Visiting Lakewood Camps is a treat in Maine, but living there for the summer is an experience that will not likely be forgotten. Tucked away in the vast woods of Western Maine, at the end of a 15-mile logging road, this fly lodge sits on the edge of Lower Richardson Lake and the Rapid River. You may have heard of this river from Louise Dickinson’s book, We Took to The Woods. The Rapid produces some of the best native brook trout fishing in North America.
With that being said, there are many fishing tales to be told. Some haunt our dreams and some we can repeatedly tell with a smile. The Rapid boasts some of the most challenging fishing on the east coast. The river is ever-changing due to its swift currents and white water produced by the Lakewood staple, Middle Dam. The river bottom consists of large rocks and old deadfall trees that give these elusive brook trout abundant spots to hide and feed.
But with great trout habitat comes more frustration for anglers. We swear these fish know every trick in the book to break your fly off. Whether it be immediately deep diving down into the rocks, swimming directly up to the dam locks, or giving you a wild ride running straight down the white water. These fish never disappoint and do absolutely everything in their power to get away, which makes it even more special when you finally land one. Stepping onto the dock at Lakewood Camps, you immediately get a sense of the history surrounding Maine’s oldest sporting camp. The sounds of the distant generator remind you of how remote this lodge really is. All of Lakewood’s quirks; from the slightly crooked cabins to the supper bell that gives you flashbacks of elementary school; they are all part of what makes it so special.
People from all walks of life come to experience this unique setting – lifelong Mainers who have been coming for 50 years, New Yorkers fresh out of the city, highly respected surgeons de-stressing, a group of women with their endless supply of rosé, several dads and their sons just looking for a fun guys’ trip – with all the different personalities, everyone somehow seems to mesh perfectly. They all come with one common goal; to have an awesome time with old (and new) friends, and the hope to take home a good fishing story.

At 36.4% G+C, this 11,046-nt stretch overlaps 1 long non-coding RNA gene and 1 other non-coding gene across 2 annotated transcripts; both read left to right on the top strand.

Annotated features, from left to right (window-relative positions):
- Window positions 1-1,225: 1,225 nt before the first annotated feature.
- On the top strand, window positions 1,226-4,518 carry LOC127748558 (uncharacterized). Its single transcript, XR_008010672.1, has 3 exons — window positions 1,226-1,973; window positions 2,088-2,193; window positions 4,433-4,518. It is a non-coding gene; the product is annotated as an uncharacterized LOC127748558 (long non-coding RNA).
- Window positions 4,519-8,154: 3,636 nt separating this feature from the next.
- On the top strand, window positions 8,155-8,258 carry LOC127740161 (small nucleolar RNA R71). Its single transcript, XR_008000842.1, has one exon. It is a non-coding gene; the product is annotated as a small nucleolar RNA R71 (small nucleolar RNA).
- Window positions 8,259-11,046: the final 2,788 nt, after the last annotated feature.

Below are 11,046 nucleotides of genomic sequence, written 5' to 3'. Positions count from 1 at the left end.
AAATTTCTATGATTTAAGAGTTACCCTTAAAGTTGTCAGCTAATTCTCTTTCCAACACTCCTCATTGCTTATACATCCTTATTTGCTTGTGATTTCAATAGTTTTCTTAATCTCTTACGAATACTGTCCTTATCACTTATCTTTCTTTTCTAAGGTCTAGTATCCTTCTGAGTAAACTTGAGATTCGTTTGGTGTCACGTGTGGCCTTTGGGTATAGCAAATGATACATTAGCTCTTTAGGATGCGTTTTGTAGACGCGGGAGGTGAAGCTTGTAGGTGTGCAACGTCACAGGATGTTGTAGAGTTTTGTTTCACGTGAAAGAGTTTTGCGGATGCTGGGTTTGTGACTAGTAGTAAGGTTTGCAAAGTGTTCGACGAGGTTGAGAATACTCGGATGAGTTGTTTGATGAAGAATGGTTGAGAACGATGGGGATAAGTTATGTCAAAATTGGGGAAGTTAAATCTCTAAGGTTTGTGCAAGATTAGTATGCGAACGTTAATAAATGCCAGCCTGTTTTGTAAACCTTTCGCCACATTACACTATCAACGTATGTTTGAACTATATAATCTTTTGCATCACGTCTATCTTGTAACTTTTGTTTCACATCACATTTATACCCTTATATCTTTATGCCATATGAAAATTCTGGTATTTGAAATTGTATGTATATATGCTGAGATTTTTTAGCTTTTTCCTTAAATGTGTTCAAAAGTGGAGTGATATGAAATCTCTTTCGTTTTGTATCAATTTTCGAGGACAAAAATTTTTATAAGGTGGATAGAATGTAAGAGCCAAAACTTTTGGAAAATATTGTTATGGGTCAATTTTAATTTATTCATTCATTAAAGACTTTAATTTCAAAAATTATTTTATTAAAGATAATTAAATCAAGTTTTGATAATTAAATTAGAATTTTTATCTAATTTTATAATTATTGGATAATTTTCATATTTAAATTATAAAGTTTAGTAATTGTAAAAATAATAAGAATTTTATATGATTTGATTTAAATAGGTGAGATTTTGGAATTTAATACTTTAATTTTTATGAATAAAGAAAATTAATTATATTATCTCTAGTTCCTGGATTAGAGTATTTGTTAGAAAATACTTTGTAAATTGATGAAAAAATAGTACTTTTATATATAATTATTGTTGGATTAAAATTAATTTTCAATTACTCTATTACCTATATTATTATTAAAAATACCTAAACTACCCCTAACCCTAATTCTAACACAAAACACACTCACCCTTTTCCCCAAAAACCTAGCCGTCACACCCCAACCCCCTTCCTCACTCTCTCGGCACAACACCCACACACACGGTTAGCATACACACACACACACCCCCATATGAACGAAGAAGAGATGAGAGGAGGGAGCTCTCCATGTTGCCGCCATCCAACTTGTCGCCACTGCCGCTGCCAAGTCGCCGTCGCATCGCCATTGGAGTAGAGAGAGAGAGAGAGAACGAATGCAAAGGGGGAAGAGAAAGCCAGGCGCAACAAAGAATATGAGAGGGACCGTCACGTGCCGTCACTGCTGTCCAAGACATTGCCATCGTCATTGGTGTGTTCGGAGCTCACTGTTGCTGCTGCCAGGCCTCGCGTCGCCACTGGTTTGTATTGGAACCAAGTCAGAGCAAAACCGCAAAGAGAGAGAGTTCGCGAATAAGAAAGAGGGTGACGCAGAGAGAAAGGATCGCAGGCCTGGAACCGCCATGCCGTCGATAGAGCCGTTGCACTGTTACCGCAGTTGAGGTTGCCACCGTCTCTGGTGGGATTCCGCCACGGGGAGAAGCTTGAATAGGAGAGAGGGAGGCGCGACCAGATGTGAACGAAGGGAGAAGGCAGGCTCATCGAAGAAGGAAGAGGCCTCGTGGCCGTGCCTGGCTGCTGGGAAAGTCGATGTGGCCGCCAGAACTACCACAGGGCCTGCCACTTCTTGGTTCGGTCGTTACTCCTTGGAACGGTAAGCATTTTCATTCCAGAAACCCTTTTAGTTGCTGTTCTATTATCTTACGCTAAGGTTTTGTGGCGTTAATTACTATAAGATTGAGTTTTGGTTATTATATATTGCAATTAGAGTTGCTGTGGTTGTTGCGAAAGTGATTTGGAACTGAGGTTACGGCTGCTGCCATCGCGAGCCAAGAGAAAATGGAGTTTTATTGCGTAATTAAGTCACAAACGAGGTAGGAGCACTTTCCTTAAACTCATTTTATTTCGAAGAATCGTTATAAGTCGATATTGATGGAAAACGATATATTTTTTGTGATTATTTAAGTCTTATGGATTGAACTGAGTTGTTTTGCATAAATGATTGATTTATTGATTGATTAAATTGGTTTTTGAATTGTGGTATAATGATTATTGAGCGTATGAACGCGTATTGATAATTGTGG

It was always exciting at the end of each day when everyone came together in the dining room and were able to share our daily stories over a massive plate of home-style food cooked by our beloved chef, Richard. Thinking back to all of these fishing tales throughout our season, there was one story that stuck out to both of us.
Fishing Memory – *Sarah’s POV*
“My favorite fishing moment would have to be when I caught my first-ever brook trout. Several workers, primarily Ben, Sydnee, Daniel, and I, went for a quick drift boat trip in the early season during a caddis hatch, and it ended up being my lucky day. It was approaching dusk because Sydnee had finished serving dinner that night, so we were able to sneak onto the river just in time.
This was especially fun for me as a newbie who was just introduced to fly fishing the year prior (2019). I was still at the stage of selecting my flies based on the color I was feeling at that moment, almost always picking a greeny-bo-beany or a pink-puffball fly. It’s safe to say that I definitely did not choose my fly that night.
After a short trek down an old carriage road followed by a few swift rows of the oars, we set anchor in an eddy beside a slow rolling current. I was told to stand up on the horns of the drift boat and start fishing. After many messy and unsuccessful casts upstream, I decided to switch things up. I swapped over to casting downstream, slowly pulling in the line while wiggling the fly ever so slightly. What seems like such a silly maneuver made all the difference. The ripple caused just enough of a disturbance to catch the trout’s attention. To my disbelief, the trout latched onto my fly. A hard tug followed by screams from my 2nd, 3rd, and 4th mate; ‘Set, Sarah, set!’ Ever since that day, I’ve been addicted to the challenge of learning to fly fish. I have since learned from Ben that you cannot always rely on your favorite color when choosing your weapon.”
We were very fortunate to work at Lakewood Camps. Living at the lodge all summer gave us an advantage in understanding the river. However, we can’t take all the credit for all our successful trips down the river. We had some help from outside sources, namely Maine natives who owned and operated Lakewood Camps for many years.
They understood the river and could time when big hatches would happen. We would always hear stories of guests being on the river for the big caddis or Alderfly hatch, and it felt surreal when it finally did happen to me. It’s one thing to catch a native Maine brook trout indicator fishing, but to see a native brookie slowly break the water’s surface for a caddis is an accomplishment on any angler’s bucket list.